An independent cannabis policy group announced its plans to seek voter approval for a proposed county-wide cannabis regulatory measure for the November ballot at two different Willits cannabis forums on February 6, called the “2016 Mendocino Heritage Initiative.”
Representatives of the proposed measure explained their efforts during the forums, which were organized to propel public discussion as to proposed changes to the county’s current marijuana ordinance, known as the 9.31 “zip-tie” program. The Board of Supervisors’ Marijuana Ad Hoc Committee, consisting of Supervisors McCowen and Woodhouse, have said they will present a revised 9.31 ordinance to the Board by March.
A press release handed out at the forums states the proposed regulations would: direct the county to issue every type of licensed covered by the new statewide cannabis regulations, include zoning limitations, requirements for cultivation, manufacture, dispensing, testing, distribution, and transportation of medical cannabis, permit fees, business taxes, and enforcement, repeal 9.31 and the plant count until new requirements are enacted, and protect agriculture under the county Right-to-Farm ordinance, amongst other provisions.
During the grassroots community forum held at the Little Lake Grange, Justin Calvino, chair of the new policy committee, spoke to the 200 person plus audience about the proposed new regulations. “It’s going to bring us in alignment” with the new state laws, he explained, “and address some of the small business and small farmer needs that we have in the county.”
At the following forum the same day, hosted by the Marijuana Ad Hoc Committee at the Willits Senior Center, Emerald Cup founder and Laytonville resident Tim Blake spoke to the supervisors, county Agriculture Commissioner Chuck Morse, and the crowd of over 300 people. Blake said he had participated in the 9.31 program, which he called “revolutionary,” and tried hard to work with county officials for many years. After warning that local growers would leave or be priced out by farmers in more welcoming counties, Blake implored the supervisors, saying “you have a chance to do something for us. I’d like to think you guys will do that, but at the same time, I can’t stand around anymore and allow this to happen.”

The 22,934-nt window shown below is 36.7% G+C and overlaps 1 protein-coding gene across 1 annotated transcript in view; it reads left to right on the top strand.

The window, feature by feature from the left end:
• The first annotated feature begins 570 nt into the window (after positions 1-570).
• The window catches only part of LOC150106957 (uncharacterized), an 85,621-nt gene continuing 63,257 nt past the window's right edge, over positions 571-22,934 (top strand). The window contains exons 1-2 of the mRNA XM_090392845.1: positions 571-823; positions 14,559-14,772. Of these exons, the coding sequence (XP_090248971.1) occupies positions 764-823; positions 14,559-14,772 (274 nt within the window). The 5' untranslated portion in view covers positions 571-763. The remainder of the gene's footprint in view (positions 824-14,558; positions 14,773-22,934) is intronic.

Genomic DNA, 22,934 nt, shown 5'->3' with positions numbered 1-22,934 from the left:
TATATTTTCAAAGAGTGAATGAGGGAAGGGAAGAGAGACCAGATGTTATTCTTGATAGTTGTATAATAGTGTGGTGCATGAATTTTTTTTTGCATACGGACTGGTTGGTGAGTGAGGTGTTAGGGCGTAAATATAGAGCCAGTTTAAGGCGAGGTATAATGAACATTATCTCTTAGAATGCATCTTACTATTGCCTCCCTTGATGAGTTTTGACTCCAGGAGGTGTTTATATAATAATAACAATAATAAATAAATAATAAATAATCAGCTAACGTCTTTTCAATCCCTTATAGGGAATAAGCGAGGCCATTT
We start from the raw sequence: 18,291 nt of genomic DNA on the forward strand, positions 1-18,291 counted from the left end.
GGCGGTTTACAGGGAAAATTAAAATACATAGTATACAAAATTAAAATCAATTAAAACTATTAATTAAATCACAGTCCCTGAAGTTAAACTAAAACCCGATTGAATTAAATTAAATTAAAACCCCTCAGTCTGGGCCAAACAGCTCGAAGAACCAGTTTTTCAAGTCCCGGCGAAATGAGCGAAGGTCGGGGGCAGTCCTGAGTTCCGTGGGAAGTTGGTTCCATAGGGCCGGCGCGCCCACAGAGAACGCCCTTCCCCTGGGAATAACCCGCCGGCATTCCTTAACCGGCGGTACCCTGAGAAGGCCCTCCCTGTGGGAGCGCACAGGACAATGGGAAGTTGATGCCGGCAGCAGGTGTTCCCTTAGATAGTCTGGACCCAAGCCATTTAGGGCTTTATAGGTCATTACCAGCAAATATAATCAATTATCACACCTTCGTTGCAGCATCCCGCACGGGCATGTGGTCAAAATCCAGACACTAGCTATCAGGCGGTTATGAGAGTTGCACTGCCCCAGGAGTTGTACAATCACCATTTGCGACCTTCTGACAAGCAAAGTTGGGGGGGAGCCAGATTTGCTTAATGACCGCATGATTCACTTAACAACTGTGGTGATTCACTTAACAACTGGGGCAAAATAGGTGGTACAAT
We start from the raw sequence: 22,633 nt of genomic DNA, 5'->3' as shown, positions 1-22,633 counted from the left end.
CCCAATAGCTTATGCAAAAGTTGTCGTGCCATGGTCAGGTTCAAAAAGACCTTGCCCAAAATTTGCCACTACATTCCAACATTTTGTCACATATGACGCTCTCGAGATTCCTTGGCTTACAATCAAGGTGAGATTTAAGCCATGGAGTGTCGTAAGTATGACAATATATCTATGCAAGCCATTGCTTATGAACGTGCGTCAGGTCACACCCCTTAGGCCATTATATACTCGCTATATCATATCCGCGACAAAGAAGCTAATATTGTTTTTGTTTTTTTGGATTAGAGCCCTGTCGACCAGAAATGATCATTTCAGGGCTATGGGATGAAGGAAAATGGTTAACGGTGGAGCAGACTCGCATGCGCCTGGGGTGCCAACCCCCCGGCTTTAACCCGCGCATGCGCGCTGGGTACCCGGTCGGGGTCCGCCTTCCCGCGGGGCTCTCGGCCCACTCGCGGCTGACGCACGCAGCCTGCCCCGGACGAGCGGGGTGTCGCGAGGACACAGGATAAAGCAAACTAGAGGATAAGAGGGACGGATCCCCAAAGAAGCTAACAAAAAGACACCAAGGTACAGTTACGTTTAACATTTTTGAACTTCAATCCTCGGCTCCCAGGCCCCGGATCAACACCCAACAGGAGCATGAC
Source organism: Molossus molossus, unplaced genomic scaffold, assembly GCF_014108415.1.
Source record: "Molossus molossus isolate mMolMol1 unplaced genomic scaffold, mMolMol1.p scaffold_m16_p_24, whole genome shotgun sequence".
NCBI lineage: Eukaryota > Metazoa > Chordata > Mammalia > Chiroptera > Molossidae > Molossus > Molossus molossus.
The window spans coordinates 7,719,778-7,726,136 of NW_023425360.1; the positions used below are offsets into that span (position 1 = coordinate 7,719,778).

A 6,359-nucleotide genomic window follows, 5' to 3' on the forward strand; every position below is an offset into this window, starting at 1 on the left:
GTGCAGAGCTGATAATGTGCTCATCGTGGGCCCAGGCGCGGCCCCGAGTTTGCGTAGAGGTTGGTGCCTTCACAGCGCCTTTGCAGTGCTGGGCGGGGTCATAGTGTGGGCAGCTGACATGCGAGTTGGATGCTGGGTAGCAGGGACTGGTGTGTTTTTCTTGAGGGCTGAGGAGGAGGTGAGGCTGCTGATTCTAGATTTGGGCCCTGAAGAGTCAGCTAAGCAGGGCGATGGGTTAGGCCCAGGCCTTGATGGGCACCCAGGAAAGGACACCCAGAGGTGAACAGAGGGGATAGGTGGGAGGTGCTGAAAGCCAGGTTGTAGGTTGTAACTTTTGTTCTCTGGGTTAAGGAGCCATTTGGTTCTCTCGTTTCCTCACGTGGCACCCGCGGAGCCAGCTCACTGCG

Blake went on to say he was working with a group of residents and attorney Omar Figueroa to put forward an initiative “that should have always been written for this county—no more compromise.” He told the supervisors he would like to see them adopt an ordinance similar to Humboldt’s, in order to prevent locals like himself from considering leaving the county to be able to compete. Blake concluded that he hoped the group “wouldn’t have to bring this before the voters” and he didn’t want to be contentious, but it was essential the supervisors support local farmers or face economic losses to the county as well as long-time residents, and he felt an independently drafted measure might address the cannabis community’s concerns.
The proposed Mendocino Heritage Ordinance draws on parts of the new statewide cannabis laws, the upcoming statewide adult use initiative, existing Health and Safety Codes, the Business and Professional Code, and the county Right-to-Farm ordinance.
Calvino also presented the Mendocino Appellation project, and a proposed map of regional appellations within the county, which would allow local farmers to promote the Mendocino brand as well as their own smaller growing region. County appellations are included in the new statewide medical marijuana regulations, which redefine cannabis cultivation as agriculture. The draft Mendocino appellations include Spyrock/Bell Springs, Covelo/Dos Rios, Long Valley/Branscomb/Leggett, North Coast, Willits/Potter Valley/Redwood Valley, Comptche, Ukiah Valley, Anderson Valley/South County, and South Coast/Greenwood Ridge.
The group will be holding an event to provide further information about the proposed measure at the Saturday Afternoon Clubhouse on February 26.